8 Surprising Traits You Never Knew They Could Be Hereditary

By The Captain September 30, 2020

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How much you love coffee

Ahh, coffee! I am among those people who cannot get through the morning without their cup of Joe. According to recent studies, it seems I need to thank my mother for that. Due to a gene called the PTC gene, which is transmitted from their parents, coffee lovers get to enjoy the sweet, savory taste of coffee that the rest of the world sees as bitter.

According to the Genetic Science Learning Center at the University of Utah, “since all people have two copies of every gene, combinations of the bitter taste gene variants determine whether someone finds PTC [which is similar in bitterness to coffee] intensely bitter, somewhat bitter, or without taste at all.”

More than that, a 2018 study published in Scientific Reports further confirmed that individuals with this bitter taste gene might feel the need to drink at least four cups of coffee. Is it good? Is it bad? Find out here!


Your sweet tooth

The love for coffee is not the only thing you might have inherited from your mom and dad. Researchers revealed in a 2008 study published in Physiological Genomics that your obsession with sweets is also linked to genetics. More precisely, sugar lovers have been found to have a genetic variant, called glucose transporter type 2, which is responsible for their sweet taste preferences and consumption on a daily basis.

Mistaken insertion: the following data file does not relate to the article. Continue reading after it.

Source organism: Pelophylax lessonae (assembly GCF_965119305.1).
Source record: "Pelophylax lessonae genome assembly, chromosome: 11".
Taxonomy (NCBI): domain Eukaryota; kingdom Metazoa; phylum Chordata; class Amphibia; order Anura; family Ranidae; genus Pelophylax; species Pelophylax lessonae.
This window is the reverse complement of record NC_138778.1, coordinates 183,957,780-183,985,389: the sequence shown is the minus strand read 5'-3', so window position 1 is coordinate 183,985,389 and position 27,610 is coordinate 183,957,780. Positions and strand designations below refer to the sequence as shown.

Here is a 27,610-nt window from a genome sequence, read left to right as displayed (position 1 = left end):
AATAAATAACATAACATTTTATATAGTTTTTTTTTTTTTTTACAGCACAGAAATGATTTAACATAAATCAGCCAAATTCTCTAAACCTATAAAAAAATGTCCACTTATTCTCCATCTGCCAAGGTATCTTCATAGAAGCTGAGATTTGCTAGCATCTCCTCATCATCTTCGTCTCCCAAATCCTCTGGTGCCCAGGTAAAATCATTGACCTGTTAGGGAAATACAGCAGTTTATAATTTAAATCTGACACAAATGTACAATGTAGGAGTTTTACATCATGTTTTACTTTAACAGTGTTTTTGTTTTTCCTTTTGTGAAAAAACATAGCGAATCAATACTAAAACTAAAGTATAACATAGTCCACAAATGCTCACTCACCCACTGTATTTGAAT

With sugar being considered public enemy number one, this sweet tooth might be a cause of concern. However, according to another study conducted by the University of Copenhagen in 2018, individuals with this gene surprisingly have less body fat. “It sort of contradicts common intuition that people who eat more sugar should have less body fat,” confessed co-author Niels Grarup.

Before you start munching on your second round of brownies,  check out these 10 Popular Foods and Drinks High in Sugar.


How popular you are

Think you’re cooler than your parents? Think again. Whether you were the bubbly type or more of a loner all your life has a lot to do with your parents’ personalities. A 2009 experiment of Harvard University revealed that people’s circle of friends is actually “strongly heritable.” Don’t get me wrong, you don’t inherit your parents’ friends, but “the pattern of human connection depends on our genes to a significant measure,” explained Harvard sociology professor Nicholas Christakis.

One of the reasons researchers believe our popularity and position in a social group is hereditary is related to basic human survival, deeply rooted in our DNA. Another explanation would be the presence of a certain gene that makes people, men to be more precise, prone to breaking rules and consequently, more popular. Seems like being a rebel pays off for some, doesn’t it?


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